Friday, July 25, 2014

Three kinds of knowing

St. Augustine teaches about three kinds of knowing. The first is bodily, perceiving images as the eye sees and perceives images. The second is mental but still admits of images of bodily things. The third is in the interior mind, which knows without image or likeness, and this knowledge resembles the angels. The highest ranks of the angels are threefold. One master says the soul does not know itself except by likeness, but angels know themselves and God without likeness. 

Just reside in sensation and rest there. See what happens. 
You don't know what will happen, so just rest there and sense. 

Something will come.

—The author.

 I am quite familiar with the first and the second kind of knowing that Meister Eckhart speaks about here. But I know so little about the third kind. And I don't even know how to approach it. It is easy to approach through the eyes, and the ears, and even touch and taste and smell. These physical things are given; so much so that I ignore them most of the time. And the mind — well, the mind. This is all I actually know; I think about everything far too much.

The interior mind is a completely different form of Being. It is the essence, a child born of the inward flow of the divine into Being, which receives it and is fed by it. Close reading of Meister Eckhart's material will reveal that this interior mind is actually a part of God, born of God. It's essentially indistinguishable from God in its growth, its purity, and the depth of its love and intelligence; yet it is starved in me.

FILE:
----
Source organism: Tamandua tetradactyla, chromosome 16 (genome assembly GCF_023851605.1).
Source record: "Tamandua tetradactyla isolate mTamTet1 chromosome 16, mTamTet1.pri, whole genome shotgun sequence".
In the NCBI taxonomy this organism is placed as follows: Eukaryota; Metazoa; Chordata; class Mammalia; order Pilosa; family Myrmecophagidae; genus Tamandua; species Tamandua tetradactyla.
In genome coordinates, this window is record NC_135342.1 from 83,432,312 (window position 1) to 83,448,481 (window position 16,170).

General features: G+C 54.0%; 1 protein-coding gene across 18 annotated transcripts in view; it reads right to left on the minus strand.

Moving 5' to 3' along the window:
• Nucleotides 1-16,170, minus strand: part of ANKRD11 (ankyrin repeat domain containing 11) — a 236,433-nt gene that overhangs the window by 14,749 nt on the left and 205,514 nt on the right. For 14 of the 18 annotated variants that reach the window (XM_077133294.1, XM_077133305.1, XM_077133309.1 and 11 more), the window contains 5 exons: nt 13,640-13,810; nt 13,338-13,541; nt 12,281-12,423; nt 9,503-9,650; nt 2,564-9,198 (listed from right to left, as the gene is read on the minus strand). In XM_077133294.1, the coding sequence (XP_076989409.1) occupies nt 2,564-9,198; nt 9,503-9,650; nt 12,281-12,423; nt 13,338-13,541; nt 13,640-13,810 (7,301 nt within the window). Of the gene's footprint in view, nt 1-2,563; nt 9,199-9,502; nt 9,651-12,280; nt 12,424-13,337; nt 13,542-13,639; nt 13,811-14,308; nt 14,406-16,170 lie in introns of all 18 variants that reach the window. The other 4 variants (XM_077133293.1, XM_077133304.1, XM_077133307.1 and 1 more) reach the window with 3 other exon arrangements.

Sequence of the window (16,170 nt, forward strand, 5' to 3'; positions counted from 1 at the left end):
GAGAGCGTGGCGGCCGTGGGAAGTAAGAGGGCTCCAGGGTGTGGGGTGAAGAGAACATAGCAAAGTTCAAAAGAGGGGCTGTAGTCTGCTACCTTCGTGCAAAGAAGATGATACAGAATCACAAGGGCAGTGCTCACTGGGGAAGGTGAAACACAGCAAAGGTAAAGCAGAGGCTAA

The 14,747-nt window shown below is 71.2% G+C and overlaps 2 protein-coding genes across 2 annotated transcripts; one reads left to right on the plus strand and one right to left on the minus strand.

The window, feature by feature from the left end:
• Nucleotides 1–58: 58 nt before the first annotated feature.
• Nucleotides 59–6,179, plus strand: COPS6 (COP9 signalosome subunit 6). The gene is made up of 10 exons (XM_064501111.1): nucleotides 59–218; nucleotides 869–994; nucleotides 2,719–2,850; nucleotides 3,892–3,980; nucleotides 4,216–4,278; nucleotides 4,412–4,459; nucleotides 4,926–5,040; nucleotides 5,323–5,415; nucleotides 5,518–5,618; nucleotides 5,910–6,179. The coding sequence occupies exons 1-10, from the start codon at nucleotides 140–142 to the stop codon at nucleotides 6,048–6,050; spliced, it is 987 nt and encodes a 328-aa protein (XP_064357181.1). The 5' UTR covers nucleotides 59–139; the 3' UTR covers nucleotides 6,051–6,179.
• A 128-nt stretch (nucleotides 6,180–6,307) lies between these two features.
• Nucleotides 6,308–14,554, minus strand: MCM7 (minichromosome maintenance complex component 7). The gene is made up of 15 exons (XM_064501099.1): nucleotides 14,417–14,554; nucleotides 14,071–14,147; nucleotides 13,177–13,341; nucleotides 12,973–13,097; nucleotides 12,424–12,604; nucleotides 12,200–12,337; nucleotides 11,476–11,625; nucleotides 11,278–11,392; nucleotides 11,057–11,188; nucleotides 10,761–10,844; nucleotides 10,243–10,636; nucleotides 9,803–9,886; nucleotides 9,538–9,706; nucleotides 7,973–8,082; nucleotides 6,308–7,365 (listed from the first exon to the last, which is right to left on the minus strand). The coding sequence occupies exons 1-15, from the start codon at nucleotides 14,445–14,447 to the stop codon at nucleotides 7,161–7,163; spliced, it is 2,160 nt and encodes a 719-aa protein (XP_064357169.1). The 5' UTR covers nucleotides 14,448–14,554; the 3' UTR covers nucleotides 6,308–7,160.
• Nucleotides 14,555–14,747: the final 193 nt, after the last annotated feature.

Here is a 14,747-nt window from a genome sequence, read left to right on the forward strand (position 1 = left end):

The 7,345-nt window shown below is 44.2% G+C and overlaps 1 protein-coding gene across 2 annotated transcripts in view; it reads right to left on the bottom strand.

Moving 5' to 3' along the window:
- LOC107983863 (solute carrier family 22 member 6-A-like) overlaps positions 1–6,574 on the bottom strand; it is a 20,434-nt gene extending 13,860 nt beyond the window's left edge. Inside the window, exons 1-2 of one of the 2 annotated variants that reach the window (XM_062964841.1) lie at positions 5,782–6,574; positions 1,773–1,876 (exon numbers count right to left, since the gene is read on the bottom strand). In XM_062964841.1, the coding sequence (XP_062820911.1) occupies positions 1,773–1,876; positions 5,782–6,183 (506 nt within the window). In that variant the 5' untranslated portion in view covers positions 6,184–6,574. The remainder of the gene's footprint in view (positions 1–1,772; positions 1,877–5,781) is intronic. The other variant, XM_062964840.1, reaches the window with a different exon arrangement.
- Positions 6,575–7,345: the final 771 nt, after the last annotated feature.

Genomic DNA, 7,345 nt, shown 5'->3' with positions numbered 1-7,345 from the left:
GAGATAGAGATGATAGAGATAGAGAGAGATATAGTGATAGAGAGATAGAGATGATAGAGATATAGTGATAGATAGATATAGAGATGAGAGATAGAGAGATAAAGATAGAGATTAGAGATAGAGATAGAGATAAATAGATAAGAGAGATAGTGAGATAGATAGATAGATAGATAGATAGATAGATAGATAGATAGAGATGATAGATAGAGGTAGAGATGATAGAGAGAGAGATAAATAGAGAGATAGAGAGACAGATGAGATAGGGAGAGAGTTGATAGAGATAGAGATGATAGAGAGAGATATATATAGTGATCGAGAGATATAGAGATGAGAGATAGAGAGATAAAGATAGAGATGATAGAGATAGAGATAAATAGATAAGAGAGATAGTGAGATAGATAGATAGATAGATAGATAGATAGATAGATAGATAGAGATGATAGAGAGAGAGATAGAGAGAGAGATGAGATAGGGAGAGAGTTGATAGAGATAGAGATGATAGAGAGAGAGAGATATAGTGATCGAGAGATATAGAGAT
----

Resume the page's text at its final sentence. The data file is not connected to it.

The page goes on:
I can know myself, and know God, without likeness. The energy makes this possible; and beginning with sensation, with the organic sense of being, already, there is no likeness. Sensation does not create analogies or construct images; it is incapable of worshiping idols, because it can't construct them, or even imagine them. This is an enormous thing; because so few understand it, so few appreciate it. Imagine — a part of the self that doesn't create images or formulate concepts! What is that? It's a mystery. There is no way to nail this down or pin it out on a specimen board like an insect, where it can be inspected and analyzed. The only vehicle for examination here is immediate, within Presence.

 Perhaps everything about inner work is the cultivation of the interior mind, the mind of the soul. An intelligence can awaken in the body: it is a different intelligence than the confused jumble of premises that my ordinary being operates from. If I see my ordinary being for what it is, this confusion — which has no morality or real intelligence — becomes obvious. Yet there is a living Presence within that does have morality and intelligence: and it can only grow and be present within the part that sees.


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